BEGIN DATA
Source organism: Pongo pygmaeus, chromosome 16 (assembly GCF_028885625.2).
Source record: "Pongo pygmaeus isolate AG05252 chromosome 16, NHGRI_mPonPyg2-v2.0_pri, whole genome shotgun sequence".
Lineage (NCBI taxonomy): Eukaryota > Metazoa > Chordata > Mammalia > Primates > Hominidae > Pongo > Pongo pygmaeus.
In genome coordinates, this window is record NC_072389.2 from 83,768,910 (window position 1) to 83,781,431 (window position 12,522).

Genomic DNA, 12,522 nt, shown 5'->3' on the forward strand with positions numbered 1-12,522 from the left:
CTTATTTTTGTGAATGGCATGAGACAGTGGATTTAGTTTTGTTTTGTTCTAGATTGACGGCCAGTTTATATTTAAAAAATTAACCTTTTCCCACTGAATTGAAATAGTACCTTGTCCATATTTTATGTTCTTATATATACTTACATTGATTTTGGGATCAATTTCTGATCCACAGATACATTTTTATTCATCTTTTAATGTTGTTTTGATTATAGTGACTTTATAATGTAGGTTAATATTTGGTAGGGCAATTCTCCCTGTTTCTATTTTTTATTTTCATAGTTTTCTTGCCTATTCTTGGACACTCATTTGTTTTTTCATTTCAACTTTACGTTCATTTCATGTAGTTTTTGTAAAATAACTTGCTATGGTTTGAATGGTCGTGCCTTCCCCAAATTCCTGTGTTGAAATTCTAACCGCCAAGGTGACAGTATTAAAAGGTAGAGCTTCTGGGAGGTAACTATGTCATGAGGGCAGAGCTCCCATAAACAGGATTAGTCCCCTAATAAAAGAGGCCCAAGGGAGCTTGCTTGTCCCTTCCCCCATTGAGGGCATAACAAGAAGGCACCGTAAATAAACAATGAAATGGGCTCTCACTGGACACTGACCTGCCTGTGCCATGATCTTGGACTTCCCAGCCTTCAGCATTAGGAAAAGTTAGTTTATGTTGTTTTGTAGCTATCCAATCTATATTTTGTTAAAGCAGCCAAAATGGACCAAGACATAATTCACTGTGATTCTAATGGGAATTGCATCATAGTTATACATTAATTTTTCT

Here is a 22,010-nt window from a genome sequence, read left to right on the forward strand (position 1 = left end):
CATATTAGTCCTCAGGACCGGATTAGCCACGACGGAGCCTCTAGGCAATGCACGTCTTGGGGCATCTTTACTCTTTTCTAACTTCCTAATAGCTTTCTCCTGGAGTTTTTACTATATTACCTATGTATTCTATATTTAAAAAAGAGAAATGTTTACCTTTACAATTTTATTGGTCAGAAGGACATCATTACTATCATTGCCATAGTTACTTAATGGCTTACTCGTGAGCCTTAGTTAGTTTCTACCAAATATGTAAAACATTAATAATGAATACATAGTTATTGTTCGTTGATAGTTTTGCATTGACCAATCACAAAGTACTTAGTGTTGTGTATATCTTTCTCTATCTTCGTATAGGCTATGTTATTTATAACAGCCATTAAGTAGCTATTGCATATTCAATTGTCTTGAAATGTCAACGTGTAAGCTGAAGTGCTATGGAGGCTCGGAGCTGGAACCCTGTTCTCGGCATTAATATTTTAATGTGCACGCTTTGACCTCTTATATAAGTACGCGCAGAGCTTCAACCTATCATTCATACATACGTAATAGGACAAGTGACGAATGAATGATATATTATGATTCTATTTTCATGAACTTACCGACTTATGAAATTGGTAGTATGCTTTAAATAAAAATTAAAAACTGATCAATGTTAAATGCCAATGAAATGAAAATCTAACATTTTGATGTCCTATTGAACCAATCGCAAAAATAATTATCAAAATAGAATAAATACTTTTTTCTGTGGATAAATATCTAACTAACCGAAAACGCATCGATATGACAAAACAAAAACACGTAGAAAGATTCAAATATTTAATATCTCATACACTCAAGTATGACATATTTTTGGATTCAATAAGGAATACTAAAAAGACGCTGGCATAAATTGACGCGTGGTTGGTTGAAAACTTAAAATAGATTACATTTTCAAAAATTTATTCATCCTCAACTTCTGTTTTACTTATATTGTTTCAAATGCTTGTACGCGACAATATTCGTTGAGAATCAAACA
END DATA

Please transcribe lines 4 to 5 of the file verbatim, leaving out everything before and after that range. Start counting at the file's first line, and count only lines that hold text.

In genome coordinates, this window is record NC_072389.2 from 83,768,910 (window position 1) to 83,781,431 (window position 12,522).

Genomic DNA, 12,522 nt, shown 5'->3' on the forward strand with positions numbered 1-12,522 from the left: